Finals Survival Tips

Finals Survival Tips

With the spring semester quickly winding down and the end finally in sight after a long, hectic academic year, students have one more hurdle to clear before they can truly relax – finals.

To help alleviate stress and hopefully lessen any anxiety you may be experiencing, here are four tips from current students to help get you over the last hurdle and through finals with as little stress as possible.

Tip 1: Study Somewhere Other Than Your Dorm

“It is important to study somewhere other than your dorm because a change of scenery could help increase productivity and improve focus,” said Hunter Longenecker, a junior MIS and Marketing double-major.

“It is also healthy to separate your study and workspace from your sleeping and relaxation space.”

Tip 2: Make Flashcards, Write Notes by Hand, Quiz Yourself

“I think notecards and auditory learning are two very helpful study tips, depending on what type of learner someone is,” said Gillian Elliott, a senior Exercise Physiology major. “Writing information out makes your brain work a little harder and it is more likely for the information to be retained.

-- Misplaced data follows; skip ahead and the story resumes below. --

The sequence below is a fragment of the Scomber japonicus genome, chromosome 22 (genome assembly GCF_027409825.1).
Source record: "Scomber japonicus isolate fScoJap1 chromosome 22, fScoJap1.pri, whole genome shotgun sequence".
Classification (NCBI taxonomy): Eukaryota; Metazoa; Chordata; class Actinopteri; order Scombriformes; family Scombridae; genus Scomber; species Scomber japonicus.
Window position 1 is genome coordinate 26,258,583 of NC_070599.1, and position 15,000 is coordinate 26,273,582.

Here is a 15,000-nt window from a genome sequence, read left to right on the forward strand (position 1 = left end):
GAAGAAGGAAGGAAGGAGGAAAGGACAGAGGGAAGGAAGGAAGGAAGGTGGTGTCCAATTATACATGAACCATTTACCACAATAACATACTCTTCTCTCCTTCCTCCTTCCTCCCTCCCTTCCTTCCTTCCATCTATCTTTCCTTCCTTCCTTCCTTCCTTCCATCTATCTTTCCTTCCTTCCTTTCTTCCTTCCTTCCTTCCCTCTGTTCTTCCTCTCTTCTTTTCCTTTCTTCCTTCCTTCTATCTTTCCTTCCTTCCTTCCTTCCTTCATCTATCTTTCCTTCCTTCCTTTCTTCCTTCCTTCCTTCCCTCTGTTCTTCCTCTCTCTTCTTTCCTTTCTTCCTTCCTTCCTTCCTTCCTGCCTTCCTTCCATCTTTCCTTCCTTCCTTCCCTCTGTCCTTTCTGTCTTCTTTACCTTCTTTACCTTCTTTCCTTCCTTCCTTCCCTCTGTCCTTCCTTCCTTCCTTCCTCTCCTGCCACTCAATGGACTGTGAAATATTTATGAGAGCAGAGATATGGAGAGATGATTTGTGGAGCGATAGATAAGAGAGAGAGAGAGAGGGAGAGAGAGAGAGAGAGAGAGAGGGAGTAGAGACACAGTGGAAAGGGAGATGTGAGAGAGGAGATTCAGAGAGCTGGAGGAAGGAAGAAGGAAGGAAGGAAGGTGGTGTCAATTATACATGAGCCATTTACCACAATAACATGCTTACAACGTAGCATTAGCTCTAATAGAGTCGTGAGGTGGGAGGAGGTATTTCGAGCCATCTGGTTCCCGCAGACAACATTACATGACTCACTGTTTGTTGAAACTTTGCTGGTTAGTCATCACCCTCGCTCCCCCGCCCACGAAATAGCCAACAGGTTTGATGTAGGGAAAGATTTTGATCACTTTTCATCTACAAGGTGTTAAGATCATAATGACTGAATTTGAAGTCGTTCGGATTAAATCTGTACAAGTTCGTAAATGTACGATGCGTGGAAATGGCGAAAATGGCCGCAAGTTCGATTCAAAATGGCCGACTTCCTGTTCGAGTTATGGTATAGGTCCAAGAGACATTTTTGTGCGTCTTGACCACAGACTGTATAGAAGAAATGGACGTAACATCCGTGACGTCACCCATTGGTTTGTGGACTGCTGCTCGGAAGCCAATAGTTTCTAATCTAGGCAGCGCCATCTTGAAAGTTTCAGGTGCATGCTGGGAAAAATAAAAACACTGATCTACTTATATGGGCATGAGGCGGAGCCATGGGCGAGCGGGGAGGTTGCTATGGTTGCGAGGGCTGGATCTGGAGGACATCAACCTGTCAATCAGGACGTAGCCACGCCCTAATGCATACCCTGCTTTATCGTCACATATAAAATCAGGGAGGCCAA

“I think it is important for students to figure out what type of learner they are in order to effectively study and retain the information, even after the exam.”

Tip 3: Study With a Small Group of Friends, Peers or Classmates

“I think that studying in groups can be effective,” said Longenecker. “Study in a group when you are not sure about the content you are studying and need help with answers or understanding the content.

“Having a group that can explain it to you will ensure you are studying the correct content and understand the material.”

Tip 4: Know When to Take a Break

“We get into the mindset that we have to study 24/7, even though we already know the majority of the information,” said Elliott. “Taking breaks is so important for our mental and physical health, as prolonged stress starts deteriorating our body and mind, and burnout often results.”

Longenecker agrees.

“Once you reach a point that you are no longer retaining information or are getting increasingly frustrated, it is important to take a break,” he said.

“Some healthy ways to take a quick break are to go on a short walk, eat a healthy snack, or talk to a friend.”